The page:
Police officer issues a citation in Santa Ana (photo: Joshua Sudock, Orange County Register)
California drivers will no longer have to pay traffic fines (under the guise of bail) before arguing their case in court, but they will still be subjected to fees and surcharges that can, and do, turn a $100 fine into $549.
The California Judicial Council, the administrative arm of the judiciary led by Supreme Court Chief Justice Tani Cantil-Sakauye, voted unanimously Monday to reverse the long-standing “pay-to-play” option that effectively barred many lower-income drivers from contesting a ticket in a lot of county courts. The chief justice proposed the change three weeks ago.
The “emergency” action was taken in response to a public uproar over the widespread use of traffic fines and attached secondary fees to fund basic court functions. Many of the Superior Courts regard the charges as budgetary necessities in light of massive cutbacks by the state and mismanagement of the judiciary’s limited resources.
That isn’t changing. They will continue.
“This is an important first step to address an urgent access-to-justice issue,” Cantil-Sakauye reportedly said Monday. “More work lies ahead.”
The American Civil Liberties Union (ACLU) of Northern California sent letters in April to several Superior Courts, including the one in Fresno County, warning them that demanding payment of a fine upfront, even if they call it “bail,” is not authorized by Vehicle Code section 40519, as they claim. That only applies to people who wish to be arraigned and tried on the same day.
The policy “creates two classes of people,” the ACLU wrote, “those who can pay to access the courts in a traffic infraction and those who cannot.”
Getting rid of the dubious, unconstitutional practice of charging people for due process will probably have a limited effect on the 4 million California drivers who have had their licenses suspended in the last eight years for not paying what started out as minor traffic violations. It is safe to say that few of the people were well-off financially.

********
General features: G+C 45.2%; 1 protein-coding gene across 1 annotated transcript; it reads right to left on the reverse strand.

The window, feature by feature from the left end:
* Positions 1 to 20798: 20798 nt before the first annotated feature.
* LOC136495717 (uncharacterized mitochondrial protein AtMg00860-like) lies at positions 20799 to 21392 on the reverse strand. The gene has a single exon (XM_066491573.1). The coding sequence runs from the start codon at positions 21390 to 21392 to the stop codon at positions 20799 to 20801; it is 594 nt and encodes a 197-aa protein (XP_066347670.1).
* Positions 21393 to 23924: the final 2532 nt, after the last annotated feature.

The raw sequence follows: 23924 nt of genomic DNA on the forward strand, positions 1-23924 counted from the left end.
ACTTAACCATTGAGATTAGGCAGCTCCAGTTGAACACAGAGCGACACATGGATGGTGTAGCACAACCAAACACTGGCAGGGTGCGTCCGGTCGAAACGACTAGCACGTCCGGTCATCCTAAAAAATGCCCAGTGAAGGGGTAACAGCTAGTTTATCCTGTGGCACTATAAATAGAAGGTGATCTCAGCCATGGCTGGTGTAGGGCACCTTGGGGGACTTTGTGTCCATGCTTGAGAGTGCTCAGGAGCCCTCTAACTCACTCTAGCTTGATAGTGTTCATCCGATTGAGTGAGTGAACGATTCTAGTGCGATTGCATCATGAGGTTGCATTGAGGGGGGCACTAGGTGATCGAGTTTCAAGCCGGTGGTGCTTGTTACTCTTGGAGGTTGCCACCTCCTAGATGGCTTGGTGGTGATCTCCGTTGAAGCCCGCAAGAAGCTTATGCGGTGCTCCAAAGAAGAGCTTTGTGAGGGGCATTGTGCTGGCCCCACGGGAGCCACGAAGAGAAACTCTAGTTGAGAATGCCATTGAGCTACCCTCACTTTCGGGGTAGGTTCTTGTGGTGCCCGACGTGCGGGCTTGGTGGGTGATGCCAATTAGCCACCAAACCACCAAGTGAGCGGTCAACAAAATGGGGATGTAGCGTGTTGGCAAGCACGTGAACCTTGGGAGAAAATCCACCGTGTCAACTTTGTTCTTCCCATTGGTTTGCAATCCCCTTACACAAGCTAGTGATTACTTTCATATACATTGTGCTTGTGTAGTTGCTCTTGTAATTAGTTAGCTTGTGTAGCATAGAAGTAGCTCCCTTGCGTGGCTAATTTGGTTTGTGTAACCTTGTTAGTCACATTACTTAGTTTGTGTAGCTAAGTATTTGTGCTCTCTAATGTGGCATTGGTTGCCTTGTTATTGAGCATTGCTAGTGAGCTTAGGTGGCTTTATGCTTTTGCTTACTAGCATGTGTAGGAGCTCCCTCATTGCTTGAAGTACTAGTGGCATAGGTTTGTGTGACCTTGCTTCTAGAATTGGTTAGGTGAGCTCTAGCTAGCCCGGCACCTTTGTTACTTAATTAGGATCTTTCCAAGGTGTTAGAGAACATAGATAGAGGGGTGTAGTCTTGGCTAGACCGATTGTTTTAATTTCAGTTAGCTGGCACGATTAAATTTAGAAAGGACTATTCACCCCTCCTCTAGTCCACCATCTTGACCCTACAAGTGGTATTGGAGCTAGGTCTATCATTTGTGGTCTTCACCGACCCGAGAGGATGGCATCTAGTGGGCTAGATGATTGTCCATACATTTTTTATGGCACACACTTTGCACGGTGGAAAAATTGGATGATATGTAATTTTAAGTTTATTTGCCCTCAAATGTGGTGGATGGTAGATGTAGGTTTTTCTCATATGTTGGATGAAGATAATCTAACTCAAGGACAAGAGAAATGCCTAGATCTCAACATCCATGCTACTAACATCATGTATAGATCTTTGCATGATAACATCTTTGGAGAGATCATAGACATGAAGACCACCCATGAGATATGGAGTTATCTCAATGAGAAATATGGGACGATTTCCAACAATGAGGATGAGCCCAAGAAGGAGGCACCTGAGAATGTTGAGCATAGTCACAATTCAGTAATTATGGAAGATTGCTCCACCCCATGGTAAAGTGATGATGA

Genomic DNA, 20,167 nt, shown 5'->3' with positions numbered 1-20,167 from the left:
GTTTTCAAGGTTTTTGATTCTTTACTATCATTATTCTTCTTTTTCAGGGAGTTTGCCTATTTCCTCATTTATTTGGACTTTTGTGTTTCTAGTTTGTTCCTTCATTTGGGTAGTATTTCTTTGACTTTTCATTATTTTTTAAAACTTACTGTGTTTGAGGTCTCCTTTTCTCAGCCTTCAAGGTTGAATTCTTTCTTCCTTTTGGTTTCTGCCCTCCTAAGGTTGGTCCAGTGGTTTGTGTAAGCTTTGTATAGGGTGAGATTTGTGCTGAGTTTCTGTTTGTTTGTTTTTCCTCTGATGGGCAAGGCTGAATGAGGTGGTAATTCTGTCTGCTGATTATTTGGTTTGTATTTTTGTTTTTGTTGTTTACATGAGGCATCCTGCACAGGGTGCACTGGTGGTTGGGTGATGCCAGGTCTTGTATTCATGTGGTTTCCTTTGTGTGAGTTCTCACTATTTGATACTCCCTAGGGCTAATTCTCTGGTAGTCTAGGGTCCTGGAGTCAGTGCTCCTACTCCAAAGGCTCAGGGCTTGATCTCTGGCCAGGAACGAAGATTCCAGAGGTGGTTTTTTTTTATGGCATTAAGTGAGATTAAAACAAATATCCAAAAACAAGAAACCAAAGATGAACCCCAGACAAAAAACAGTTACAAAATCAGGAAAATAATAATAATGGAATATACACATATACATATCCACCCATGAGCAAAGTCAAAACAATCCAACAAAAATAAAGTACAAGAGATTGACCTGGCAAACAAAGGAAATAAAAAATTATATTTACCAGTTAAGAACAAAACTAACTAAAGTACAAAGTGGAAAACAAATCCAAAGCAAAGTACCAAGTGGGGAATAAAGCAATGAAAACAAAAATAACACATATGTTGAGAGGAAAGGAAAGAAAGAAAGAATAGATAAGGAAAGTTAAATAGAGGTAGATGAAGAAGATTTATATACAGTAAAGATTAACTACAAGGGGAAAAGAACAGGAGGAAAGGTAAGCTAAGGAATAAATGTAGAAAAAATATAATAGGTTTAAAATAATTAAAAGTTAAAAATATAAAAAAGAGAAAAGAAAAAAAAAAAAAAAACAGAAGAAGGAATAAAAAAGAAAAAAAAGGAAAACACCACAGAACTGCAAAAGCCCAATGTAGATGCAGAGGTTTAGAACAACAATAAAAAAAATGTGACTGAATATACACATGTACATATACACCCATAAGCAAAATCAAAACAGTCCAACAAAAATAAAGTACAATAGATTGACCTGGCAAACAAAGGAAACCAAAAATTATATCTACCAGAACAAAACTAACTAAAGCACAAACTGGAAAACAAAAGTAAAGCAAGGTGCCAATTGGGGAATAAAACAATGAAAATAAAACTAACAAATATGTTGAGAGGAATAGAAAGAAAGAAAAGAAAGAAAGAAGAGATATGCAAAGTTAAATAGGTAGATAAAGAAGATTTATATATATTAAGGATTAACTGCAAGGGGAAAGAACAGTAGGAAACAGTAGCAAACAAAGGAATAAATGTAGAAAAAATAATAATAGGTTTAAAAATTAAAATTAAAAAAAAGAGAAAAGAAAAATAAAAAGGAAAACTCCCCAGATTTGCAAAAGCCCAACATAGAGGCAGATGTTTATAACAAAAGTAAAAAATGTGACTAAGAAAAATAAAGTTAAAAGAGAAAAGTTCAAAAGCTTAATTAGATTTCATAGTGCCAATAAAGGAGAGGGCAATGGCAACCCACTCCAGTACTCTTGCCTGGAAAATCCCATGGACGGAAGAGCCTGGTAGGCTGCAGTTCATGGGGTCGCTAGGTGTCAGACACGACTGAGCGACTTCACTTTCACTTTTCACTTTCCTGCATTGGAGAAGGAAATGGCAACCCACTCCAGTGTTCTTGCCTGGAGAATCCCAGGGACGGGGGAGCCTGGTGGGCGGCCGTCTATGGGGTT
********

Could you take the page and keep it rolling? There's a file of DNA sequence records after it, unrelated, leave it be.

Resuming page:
Last year, a report from the independent state Legislative Analyst’s Office (LAO) said court-ordered unpaid debt now tops $10.2 billion. The LAO suggested getting money by grabbing folks before they left the courthouse, to set up a payment plan; have better communication with debtors; and create more efficient tools for restructuring debt.
State Senator Bob Hertzberg (D-Los Angeles) took another tack. He introduced Senate Bill 405 in April, which offers limited amnesty to offenders. It would let low-income drivers who ran afoul of the law before 2013 get their licenses back by paying a portion of their original fine. No criminal action would be taken against participants. The bill passed the Senate on a 39-1 vote June 2.
The new Judicial Council rule lets the upfront payment slide, but does not prevent the cascade of additional penalties to accrue, and immediate payment demanded, if the driver misses the initial hearing. That is a sore spot with critics, who note that people can miss an appointment because of emergencies, misdirected notices, problems finding and getting to the proper courthouse, and other exigencies.
An already-overburdened criminal justice system is almost certain to immediately become busier. Judges and cops are worried that already-crowded dockets will be deluged by people wanting to fight their tickets. There is also a fear that some will be trying to game the system, gambling that the officer won’t be able to appear and the ticket will be tossed.
But much more pain will almost certainly be felt by ticketed motorists, still saddled with bloated, unfair fines.
A report (pdf) cited by Chief Justice Cantil-Sakauye, “Not Just a Ferguson Problem―How Traffic Courts Drive Inequality in California,” recommends that fees be reduced by 50% and courts take into account someone’s ability to pay while considering community service options.
But that loss of revenue might rely on the state restoring more of the billion dollars in budgetary cuts—suffered during and after the Great Recession—than Governor Jerry Brown allocated in his proposed 2015-16 budget.